input was taken from [1], except that the 0 degree source was used instead
    of the source subroutine (not provided in the document [1]).

    Transport calculations with the MCNP-4A code are presented in [2]. The
    calculations were performed using the JENDL-3.2, JENDL-FF and FENDL/E-1.0
    nuclear data libraries.

    The calculations were performed at the OECD/NEA Data Bank [5] using the
    included MCNP inputs and the FENDL-2 (=JENDL-FF) and ENDF/B-VI.8 cross section
    evaluations. The neutron spectra and the corresponding C/E ratios are
    presented in Figures 3, 4 and 5. The measured fusion peak is wider than the
    one calculated with the provided MCNP input. The gamma spectra obtained using
    the ENDF/B-VI.3 data are shown in Figures 6, 7 and 8. They indicate reasonable
    agreement between the experiment and the calculation.

 6. Special Features:

 7. Author/Organizer:
    Experiment and analysis:
    F. Maekawa, C. Konno, Y. Kasugai, Y. Oyama, Y. Ikeda
    Japan Atomic Energy Research Institute
    Tokai-mura, Naka-gun, Ibaraki-ken, 319-1195 Japan
    Phone: 81-292-82-6809 (for Y.O.) or -6015 (for H.M.)
    Fax: 81-292-82-5996 (for Y.O.) or -6365 (for H.M.)
    E-mail: oyama@cens.tokai.jaeri.go.jp
    or      fujio@cens.tokai.jaeri.go.jp

    Compiler of data for Sinbad:
    S. Kitsos
    OECD/NEA, 12 bd des Iles, 92130 Issy les Moulineaux, France
    E-mail: stavros.kitsos@free.fr

    Reviewer of compiled data:
    I. Kodeli
    OECD/NEA, 12 bd des Iles, 92130 Issy les Moulineaux, France
    e-mail: ivo.kodeli@oecd.org

 8. Availability:

 9. References:

    [1] F. Maekawa, C. Konno, Y. Kasugai, Y. Oyama, Y. Ikeda: 
        “Data Collection of Fusion Neutronics Benchmark Experiment Conducted at
        FNS/JAERI”, JAERI-Data/Code 98-021 (1998).
    [2] F. Maekawa, M. Wada, C. Ichihara, Y. Makita, A.Takahashi, Y. Oyama: 
        “Compilation of Benchmark Results for Fusion Related Nuclear Data ”,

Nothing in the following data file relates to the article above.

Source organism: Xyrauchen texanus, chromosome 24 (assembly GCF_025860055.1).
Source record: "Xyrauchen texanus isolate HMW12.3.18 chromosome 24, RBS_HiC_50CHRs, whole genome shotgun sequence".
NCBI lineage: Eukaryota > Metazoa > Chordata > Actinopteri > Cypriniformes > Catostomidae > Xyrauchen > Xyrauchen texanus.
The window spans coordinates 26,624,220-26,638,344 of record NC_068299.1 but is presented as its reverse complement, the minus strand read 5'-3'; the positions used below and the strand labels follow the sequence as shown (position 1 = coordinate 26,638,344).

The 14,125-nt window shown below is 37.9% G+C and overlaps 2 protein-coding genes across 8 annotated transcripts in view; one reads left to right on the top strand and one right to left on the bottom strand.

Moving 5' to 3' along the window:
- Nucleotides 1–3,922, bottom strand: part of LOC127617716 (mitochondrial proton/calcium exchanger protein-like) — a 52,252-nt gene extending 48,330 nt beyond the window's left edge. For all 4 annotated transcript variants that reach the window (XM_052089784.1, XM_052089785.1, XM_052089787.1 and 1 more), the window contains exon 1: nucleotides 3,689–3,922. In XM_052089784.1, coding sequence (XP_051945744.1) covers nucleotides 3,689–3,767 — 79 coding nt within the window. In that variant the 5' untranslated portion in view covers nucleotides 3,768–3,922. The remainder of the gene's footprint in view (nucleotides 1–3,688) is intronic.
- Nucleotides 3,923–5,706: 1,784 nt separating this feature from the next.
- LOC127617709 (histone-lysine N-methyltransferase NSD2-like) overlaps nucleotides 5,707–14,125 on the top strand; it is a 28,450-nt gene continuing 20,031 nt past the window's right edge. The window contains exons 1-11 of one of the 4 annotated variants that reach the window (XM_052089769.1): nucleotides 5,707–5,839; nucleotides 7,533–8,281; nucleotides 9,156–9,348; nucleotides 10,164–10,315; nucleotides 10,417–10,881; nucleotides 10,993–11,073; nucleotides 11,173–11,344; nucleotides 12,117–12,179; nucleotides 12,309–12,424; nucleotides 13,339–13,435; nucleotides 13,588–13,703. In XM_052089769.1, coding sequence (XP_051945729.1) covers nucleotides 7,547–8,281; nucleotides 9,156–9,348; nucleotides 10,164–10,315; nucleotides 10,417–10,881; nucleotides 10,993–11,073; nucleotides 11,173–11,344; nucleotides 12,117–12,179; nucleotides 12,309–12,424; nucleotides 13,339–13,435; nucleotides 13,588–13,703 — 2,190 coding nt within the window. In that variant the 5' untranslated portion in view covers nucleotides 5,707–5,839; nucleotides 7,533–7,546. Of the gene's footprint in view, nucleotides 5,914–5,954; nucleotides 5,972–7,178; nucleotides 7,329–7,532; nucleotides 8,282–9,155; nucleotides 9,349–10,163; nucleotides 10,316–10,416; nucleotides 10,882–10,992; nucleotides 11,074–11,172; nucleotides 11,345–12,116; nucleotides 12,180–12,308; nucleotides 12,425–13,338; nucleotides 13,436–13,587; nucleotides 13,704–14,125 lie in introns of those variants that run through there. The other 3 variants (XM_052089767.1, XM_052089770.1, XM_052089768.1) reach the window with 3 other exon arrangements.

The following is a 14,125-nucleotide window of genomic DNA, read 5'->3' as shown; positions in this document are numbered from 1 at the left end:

JAERI-Data/Code 98-024 (1998).
    [3] F. Maekawa, C. Konno, K. Kosako, Y. Oyama, Y. Ikeda and H. Maekawa: 
        “Bulk Shielding Experiments on Large SS316 Assemblies Bombarded by 
        D-T Neutrons, Volume II: Analysis“, JAERI-Research 94-044 (1994).
    [4] Y. Oyama: “Experimental Study of Angular Neutron Flux Spectra on a Slab
        Surface to Assess Nuclear Data and Calculational Methods for a Fusion
        Reactor Design“, JAERI-M 88-101 (1988).
    [5] I. Kodeli, Recent Progress in the SINBAD Project, EFFDOC-866, EFF
        Meeting, Issy-les-Moulinaux (April 2003)

    References to other useful documents can be found in the above reports.

10. Data and Format:

        Filename     Size[bytes]   Content
    ---------------- ----------- -------------
  1 fnsw-abs.htm       20,069  This information file
  2 fnsw-exp.htm       30,854  Description of experiment
  3 mcnp-w.inp         12,010  Input data for MCNP-4A calculations
  4 fnsw-1.gif         39,827  Fig. 1: Experimental assembly of tungsten
  5 fnsw-2.gif         11,332  Fig. 2: Source neutron spectrum emitted towards the
                                       0 degree from the target.
  6 fnsw-3.gif         27,839  Fig. 3: Neutron spectra at z=76 mm in W (ref. [5])
  7 fnsw-4.gif         29,378  Fig. 4: Neutron spectra at z=228 mm in W (ref. [5])
  8 fnsw-5.gif         28,549  Fig. 5: Neutron spectra at z=380 mm in W (ref. [5])
  9 fnsw-6.jpg         37,080  Fig. 6: Gamma-ray spectra at z=76 mm in W (ref. [5])
 10 fnsw-7.jpg         36,395  Fig. 7: Gamma-ray spectra at z=228 mm in W (ref. [5])
 11 fnsw-8.jpg         36,642  Fig. 8: Gamma-ray spectra at z=380 mm in W (ref. [5])
 12 j98-021.pdf     6,886,161  Reference JAERI-Data/Code 98-021
 13 j98-024.pdf    10,339,840  Reference JAERI-Data/Code 98-024

    File fnsw-exp.htm contains the following tables:

      Table 1:      Material specification
      Table 2:      Systematic errors for neutron spectra measurements by NE213
      Table 3:      Dosimetry Reactions used in the foil activation method
      Tables 4-5:   Measured neutron spectra
      Tables 6:     Measured dosimetry reaction rates
      Table 7:      Gamma-ray spectra
      Table 8:      TLD Measurements

   Figures are included in GIF and JPG formats.

SINBAD Benchmark Generation Date: 05/2003
SINBAD Benchmark Last Update: 05/2003